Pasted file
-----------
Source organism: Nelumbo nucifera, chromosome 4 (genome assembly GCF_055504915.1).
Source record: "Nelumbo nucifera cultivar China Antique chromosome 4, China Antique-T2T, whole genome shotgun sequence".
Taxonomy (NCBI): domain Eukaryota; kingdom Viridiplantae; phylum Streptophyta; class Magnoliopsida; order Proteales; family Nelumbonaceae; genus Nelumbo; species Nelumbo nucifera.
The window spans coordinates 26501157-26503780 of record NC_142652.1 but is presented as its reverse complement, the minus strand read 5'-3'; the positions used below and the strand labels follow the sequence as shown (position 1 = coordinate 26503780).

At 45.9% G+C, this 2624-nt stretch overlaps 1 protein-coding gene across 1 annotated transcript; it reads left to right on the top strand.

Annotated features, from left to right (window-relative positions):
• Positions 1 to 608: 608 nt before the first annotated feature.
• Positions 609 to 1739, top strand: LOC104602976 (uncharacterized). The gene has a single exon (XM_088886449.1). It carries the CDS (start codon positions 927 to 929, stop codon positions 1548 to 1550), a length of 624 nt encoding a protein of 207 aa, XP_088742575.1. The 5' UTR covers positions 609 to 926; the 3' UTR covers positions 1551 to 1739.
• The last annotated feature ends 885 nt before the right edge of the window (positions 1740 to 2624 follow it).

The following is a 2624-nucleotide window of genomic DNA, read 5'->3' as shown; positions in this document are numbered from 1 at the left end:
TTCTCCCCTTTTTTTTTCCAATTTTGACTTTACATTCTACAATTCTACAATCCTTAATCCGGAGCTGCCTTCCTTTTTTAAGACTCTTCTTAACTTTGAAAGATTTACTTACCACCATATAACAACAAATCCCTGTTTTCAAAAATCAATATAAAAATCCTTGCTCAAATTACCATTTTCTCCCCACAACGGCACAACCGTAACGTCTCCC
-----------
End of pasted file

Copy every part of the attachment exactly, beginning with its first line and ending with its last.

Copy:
Source organism: Nelumbo nucifera, chromosome 4 (genome assembly GCF_055504915.1).
Source record: "Nelumbo nucifera cultivar China Antique chromosome 4, China Antique-T2T, whole genome shotgun sequence".
Taxonomy (NCBI): domain Eukaryota; kingdom Viridiplantae; phylum Streptophyta; class Magnoliopsida; order Proteales; family Nelumbonaceae; genus Nelumbo; species Nelumbo nucifera.
The window spans coordinates 26501157-26503780 of record NC_142652.1 but is presented as its reverse complement, the minus strand read 5'-3'; the positions used below and the strand labels follow the sequence as shown (position 1 = coordinate 26503780).

At 45.9% G+C, this 2624-nt stretch overlaps 1 protein-coding gene across 1 annotated transcript; it reads left to right on the top strand.

Annotated features, from left to right (window-relative positions):
• Positions 1 to 608: 608 nt before the first annotated feature.
• Positions 609 to 1739, top strand: LOC104602976 (uncharacterized). The gene has a single exon (XM_088886449.1). It carries the CDS (start codon positions 927 to 929, stop codon positions 1548 to 1550), a length of 624 nt encoding a protein of 207 aa, XP_088742575.1. The 5' UTR covers positions 609 to 926; the 3' UTR covers positions 1551 to 1739.
• The last annotated feature ends 885 nt before the right edge of the window (positions 1740 to 2624 follow it).

The following is a 2624-nucleotide window of genomic DNA, read 5'->3' as shown; positions in this document are numbered from 1 at the left end:
TTCTCCCCTTTTTTTTTCCAATTTTGACTTTACATTCTACAATTCTACAATCCTTAATCCGGAGCTGCCTTCCTTTTTTAAGACTCTTCTTAACTTTGAAAGATTTACTTACCACCATATAACAACAAATCCCTGTTTTCAAAAATCAATATAAAAATCCTTGCTCAAATTACCATTTTCTCCCCACAACGGCACAACCGTAACGTCTCCC